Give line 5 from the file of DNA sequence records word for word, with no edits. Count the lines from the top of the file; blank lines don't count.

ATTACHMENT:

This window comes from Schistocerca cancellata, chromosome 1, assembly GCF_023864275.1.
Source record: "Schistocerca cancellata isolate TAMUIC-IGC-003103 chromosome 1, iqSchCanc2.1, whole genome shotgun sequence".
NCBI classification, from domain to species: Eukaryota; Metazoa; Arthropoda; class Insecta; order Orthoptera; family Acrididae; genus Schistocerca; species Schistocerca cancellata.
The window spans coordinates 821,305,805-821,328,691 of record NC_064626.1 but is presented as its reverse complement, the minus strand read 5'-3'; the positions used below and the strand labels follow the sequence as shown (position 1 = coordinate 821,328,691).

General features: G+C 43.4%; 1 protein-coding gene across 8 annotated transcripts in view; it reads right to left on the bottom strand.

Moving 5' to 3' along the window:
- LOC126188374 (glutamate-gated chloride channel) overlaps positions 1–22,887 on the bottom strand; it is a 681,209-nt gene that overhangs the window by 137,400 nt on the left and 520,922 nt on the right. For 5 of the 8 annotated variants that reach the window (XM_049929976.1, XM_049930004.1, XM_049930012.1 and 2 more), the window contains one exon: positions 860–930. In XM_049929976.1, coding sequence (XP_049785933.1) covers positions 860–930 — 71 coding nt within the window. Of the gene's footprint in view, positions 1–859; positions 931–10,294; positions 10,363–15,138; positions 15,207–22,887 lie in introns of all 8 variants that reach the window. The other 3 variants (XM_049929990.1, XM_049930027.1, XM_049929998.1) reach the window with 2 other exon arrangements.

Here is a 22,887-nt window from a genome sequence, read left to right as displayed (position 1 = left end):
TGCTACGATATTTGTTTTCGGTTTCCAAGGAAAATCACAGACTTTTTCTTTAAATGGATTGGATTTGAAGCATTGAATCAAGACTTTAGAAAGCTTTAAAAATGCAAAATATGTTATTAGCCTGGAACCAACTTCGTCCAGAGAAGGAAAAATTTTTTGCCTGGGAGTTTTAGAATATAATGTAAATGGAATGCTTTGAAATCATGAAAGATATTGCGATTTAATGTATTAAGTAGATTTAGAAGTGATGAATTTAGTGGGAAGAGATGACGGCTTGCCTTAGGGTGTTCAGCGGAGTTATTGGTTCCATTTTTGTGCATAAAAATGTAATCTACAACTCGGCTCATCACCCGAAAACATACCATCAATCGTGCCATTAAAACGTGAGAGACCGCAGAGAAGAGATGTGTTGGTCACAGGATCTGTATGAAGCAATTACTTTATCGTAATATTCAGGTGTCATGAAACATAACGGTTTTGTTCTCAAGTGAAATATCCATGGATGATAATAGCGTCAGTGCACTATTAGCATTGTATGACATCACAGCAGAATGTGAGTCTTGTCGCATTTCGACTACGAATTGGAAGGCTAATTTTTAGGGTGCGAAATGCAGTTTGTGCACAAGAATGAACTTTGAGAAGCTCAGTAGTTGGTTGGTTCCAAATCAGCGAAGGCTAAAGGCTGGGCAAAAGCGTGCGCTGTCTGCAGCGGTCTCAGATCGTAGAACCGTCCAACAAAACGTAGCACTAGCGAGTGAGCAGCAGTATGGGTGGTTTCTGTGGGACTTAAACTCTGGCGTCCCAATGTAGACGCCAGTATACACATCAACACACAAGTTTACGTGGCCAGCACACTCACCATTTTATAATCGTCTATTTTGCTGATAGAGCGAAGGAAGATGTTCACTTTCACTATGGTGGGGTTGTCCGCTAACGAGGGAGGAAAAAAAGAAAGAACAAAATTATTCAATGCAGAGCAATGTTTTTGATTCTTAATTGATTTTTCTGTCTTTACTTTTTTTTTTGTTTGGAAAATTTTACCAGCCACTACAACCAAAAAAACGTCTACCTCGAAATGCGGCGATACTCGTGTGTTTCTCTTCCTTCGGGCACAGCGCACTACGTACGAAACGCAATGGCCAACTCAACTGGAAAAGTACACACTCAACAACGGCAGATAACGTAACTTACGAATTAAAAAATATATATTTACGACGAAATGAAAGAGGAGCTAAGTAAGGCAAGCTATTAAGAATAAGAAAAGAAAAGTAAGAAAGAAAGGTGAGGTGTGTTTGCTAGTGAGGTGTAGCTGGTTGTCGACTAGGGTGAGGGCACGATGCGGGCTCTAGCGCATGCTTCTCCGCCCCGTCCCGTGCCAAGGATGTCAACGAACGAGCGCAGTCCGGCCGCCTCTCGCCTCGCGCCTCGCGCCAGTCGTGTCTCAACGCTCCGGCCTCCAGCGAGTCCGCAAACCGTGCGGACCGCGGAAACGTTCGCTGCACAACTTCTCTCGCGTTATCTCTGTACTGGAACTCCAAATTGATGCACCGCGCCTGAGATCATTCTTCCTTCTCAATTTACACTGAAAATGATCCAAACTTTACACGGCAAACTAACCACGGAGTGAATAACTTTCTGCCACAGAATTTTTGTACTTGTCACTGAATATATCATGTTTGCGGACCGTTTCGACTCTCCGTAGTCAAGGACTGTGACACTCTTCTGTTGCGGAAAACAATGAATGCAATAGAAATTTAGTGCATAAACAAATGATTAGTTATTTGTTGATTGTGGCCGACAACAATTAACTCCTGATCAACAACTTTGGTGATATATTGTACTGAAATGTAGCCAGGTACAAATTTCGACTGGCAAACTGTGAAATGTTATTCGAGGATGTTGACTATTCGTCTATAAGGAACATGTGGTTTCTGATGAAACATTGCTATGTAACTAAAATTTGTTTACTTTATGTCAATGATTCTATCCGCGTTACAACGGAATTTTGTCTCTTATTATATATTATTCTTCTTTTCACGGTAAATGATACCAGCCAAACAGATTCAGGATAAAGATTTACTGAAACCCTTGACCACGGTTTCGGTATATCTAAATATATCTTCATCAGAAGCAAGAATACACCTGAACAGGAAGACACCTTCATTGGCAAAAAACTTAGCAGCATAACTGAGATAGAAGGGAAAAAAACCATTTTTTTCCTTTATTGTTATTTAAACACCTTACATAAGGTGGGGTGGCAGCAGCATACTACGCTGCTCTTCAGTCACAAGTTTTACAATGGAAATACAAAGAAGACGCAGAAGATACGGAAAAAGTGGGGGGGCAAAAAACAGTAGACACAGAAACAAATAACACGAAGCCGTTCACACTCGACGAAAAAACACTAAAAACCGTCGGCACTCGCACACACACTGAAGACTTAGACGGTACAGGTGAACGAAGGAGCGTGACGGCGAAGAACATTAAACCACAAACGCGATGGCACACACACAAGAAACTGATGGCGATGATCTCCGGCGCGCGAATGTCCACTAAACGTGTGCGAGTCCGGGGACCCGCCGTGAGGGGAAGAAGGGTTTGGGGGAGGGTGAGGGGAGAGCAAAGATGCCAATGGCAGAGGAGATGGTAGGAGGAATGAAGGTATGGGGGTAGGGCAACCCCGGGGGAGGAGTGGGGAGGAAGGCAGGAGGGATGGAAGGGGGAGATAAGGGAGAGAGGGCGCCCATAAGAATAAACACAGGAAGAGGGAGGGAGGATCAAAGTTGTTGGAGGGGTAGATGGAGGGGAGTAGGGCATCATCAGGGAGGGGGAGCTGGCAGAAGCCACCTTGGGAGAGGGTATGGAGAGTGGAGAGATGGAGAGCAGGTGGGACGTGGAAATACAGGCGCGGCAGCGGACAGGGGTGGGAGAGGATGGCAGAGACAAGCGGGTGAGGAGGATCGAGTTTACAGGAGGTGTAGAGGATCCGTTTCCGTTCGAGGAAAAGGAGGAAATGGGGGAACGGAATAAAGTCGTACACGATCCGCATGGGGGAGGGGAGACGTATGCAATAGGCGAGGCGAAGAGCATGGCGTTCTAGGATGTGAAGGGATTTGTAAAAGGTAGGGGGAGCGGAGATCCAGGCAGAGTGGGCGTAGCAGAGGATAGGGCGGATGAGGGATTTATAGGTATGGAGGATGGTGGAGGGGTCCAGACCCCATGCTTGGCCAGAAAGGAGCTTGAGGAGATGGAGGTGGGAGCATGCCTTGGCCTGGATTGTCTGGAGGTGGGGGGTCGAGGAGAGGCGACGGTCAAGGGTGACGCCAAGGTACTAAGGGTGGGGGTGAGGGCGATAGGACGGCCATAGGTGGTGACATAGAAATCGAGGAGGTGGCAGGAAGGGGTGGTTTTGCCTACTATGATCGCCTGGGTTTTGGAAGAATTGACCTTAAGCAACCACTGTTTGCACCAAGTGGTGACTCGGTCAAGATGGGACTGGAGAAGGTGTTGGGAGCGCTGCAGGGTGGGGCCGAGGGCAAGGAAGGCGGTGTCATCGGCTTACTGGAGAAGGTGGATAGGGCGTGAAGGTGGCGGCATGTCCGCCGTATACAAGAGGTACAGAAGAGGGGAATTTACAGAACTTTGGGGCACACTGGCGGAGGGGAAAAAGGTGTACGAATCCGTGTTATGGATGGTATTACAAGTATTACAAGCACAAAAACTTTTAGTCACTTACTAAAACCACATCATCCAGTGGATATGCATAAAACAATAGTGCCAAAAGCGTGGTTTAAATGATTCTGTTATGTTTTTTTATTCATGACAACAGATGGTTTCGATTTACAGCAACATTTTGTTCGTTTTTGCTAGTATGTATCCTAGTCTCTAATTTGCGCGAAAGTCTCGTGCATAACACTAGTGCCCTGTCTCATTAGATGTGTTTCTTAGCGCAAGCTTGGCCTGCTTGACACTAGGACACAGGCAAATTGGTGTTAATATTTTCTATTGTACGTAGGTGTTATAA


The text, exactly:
General features: G+C 43.4%; 1 protein-coding gene across 8 annotated transcripts in view; it reads right to left on the bottom strand.